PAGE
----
Combustible Celluloid
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With: Jason Momoa, Stephen Lang, Rachel Nichols, Ron Perlman, Rose McGowan, Bob Sapp
Written by: Thomas Dean Donnelly, Joshua Oppenheimer, Sean Hood, based on stories by Robert E. Howard
Directed by: Marcus Nispel
MPAA Rating: R for strong bloody violence, some sexuality and nudity
Running Time: 112
Date: 08/11/2011

Conan the Barbarian (2011)

1/2 Star (out of 4)

Hy-Boring Age

By Jeffrey M. Anderson

Directed by Marcus Nispel (The Texas Chainsaw Massacre, Pathfinder, Friday the 13th), this movie is terrible, terrible, terrible. In the Hyborian age of swords and sorcery, Conan is born during a bloody battle. As a boy, his village is slaughtered by the evil Khalar Zym (Stephen Lang), whose goal is to collect all the pieces of a powerful mask. Years later, when Conan has grown into a man (Jason Momoa), he seeks his revenge. Meanwhile, Khalar Zym and his sorceress daughter (Rose McGowan) are hunting for a "pureblood," Tamara (Rachel Nichols), which will help them complete a terrifying ritual. Can Conan find and stop the bad guy, and rescue the girl, before it's too late?

It starts with some stale dialogue, which is then delivered badly by all the actors (including McGowan, who usually understands the value of good pulp). Star Momoa spends most of his time attempting what he must have thought was a steely gaze, but which comes across more like a self-conscious leer. The lazy, ridiculous story surely would have been rejected by the pulps. The action sequences are clunky and incomprehensible, not to mention poorly paced, and the 3D effects are like flat images in a pop-up book.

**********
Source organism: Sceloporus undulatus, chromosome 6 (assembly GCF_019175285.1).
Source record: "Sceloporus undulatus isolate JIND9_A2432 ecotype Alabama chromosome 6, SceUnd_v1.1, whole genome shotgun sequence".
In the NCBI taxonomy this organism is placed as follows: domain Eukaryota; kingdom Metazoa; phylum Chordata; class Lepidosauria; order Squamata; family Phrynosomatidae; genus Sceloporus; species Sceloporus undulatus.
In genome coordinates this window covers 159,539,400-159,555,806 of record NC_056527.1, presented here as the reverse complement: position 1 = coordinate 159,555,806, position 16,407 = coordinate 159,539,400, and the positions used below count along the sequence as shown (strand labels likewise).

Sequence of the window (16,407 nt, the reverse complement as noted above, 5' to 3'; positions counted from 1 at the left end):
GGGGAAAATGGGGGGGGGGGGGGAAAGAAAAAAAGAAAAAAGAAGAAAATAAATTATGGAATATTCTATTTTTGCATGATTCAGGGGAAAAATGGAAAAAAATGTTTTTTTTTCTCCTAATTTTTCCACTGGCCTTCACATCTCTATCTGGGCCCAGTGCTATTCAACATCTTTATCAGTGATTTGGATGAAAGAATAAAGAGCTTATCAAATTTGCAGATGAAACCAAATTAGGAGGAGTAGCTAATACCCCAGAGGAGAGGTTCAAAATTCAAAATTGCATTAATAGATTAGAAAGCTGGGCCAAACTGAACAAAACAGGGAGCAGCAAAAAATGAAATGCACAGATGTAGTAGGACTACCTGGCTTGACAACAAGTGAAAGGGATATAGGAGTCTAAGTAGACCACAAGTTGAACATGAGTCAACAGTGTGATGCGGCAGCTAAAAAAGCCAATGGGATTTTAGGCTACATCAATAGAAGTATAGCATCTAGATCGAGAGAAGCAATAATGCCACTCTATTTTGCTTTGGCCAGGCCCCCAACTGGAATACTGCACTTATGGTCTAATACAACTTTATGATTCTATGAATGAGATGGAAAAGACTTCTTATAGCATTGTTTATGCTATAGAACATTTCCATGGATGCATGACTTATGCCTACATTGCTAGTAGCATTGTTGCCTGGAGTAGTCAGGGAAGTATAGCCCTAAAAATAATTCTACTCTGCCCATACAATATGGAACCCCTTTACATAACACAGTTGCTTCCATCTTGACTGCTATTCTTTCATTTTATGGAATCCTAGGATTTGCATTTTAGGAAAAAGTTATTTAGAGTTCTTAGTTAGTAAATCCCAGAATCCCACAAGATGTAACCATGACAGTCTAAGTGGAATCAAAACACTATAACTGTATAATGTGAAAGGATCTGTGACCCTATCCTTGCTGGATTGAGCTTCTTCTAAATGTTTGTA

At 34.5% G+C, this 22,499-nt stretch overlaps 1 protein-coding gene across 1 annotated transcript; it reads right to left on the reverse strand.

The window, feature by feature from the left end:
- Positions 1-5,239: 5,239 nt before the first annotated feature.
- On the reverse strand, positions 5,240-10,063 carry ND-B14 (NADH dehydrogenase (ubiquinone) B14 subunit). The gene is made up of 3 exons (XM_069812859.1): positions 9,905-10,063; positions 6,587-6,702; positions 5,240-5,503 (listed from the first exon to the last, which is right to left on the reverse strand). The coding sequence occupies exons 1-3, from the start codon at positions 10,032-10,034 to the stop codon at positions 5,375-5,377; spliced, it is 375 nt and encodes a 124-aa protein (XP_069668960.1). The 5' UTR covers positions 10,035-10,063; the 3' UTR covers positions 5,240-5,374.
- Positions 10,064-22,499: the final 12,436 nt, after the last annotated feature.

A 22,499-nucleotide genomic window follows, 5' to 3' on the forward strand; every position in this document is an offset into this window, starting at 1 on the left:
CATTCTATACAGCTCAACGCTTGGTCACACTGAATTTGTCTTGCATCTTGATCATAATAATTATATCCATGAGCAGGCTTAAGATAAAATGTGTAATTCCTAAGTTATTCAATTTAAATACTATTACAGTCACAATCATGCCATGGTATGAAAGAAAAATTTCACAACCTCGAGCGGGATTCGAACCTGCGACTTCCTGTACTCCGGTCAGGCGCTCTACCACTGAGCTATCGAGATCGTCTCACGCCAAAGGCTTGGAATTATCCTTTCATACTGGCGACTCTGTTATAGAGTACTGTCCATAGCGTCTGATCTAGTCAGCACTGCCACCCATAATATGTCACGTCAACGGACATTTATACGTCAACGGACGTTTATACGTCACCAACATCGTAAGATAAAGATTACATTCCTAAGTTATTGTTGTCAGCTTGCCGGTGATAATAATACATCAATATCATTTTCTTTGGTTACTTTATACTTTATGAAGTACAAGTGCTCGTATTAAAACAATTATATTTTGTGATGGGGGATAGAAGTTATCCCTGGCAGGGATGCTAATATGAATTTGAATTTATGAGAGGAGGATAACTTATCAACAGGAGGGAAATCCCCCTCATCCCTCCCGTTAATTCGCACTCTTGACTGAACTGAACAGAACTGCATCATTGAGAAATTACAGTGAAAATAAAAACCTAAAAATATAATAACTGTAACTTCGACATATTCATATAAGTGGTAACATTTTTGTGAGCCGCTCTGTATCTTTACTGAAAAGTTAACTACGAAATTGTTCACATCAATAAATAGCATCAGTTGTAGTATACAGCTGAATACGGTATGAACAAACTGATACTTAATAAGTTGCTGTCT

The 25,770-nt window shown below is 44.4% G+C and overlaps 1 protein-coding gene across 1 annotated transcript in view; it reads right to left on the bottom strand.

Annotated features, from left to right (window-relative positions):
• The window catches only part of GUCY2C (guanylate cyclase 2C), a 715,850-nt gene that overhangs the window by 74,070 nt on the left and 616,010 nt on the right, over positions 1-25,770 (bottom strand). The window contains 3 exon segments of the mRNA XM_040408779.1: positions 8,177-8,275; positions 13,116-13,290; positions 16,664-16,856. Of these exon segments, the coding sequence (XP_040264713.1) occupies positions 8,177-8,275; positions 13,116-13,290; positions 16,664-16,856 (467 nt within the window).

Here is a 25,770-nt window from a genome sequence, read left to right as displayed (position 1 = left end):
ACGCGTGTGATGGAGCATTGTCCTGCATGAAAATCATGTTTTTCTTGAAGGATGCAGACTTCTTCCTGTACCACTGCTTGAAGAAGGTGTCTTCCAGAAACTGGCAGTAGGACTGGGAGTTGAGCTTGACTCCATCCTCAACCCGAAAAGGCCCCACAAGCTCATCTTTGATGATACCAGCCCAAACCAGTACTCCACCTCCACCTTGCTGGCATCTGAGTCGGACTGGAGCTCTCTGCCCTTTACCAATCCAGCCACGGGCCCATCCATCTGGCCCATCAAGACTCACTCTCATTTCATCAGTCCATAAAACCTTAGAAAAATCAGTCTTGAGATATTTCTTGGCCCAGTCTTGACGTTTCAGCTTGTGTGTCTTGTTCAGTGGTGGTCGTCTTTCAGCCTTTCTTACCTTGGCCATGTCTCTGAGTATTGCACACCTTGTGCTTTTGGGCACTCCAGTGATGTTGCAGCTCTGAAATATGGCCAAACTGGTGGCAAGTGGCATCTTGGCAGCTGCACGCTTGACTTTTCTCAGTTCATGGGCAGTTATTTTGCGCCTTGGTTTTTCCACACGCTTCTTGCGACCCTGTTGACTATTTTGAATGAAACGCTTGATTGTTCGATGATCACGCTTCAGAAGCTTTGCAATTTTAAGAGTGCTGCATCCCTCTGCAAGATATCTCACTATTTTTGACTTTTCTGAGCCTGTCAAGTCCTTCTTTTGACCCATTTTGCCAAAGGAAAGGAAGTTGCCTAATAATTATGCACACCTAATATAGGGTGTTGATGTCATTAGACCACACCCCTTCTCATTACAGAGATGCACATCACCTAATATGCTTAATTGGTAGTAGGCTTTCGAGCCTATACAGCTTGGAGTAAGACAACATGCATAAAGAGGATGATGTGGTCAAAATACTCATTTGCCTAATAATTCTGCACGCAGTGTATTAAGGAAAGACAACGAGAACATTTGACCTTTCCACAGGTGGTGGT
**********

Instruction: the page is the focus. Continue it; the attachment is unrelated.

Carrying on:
That might be the worst of it, and indeed, it's enough to make audiences howl with unintentional laughter, but Nispel goes further. He has delivered perhaps the most gruesomely violent movie of the year, although without taking any kind of glee in the violence; it's extreme and horrifying. Last, though hardly least, is the movie's despicable treatment of women as props, and women and children as the targets of brutal violence. Even the Schwarzenegger movies were better. Don't be conned by this Conan.

Lionsgate has released a two-disc set that includes a digital copy, a DVD, and a Blu-Ray, which plays both the 2D and 3D versions (though none of this improves the film at all). Happily, there's a cool 18-minute featurette about the history of Conan, as well as an 11-minute featurette on Conan creator Robert E. Howard. Less interestingly, director Nispel provides a commentary track, and actors Momoa and McGowan provide another one, and there are featurettes on the film's fight and action sequences (presumably a primer on how not to do them).

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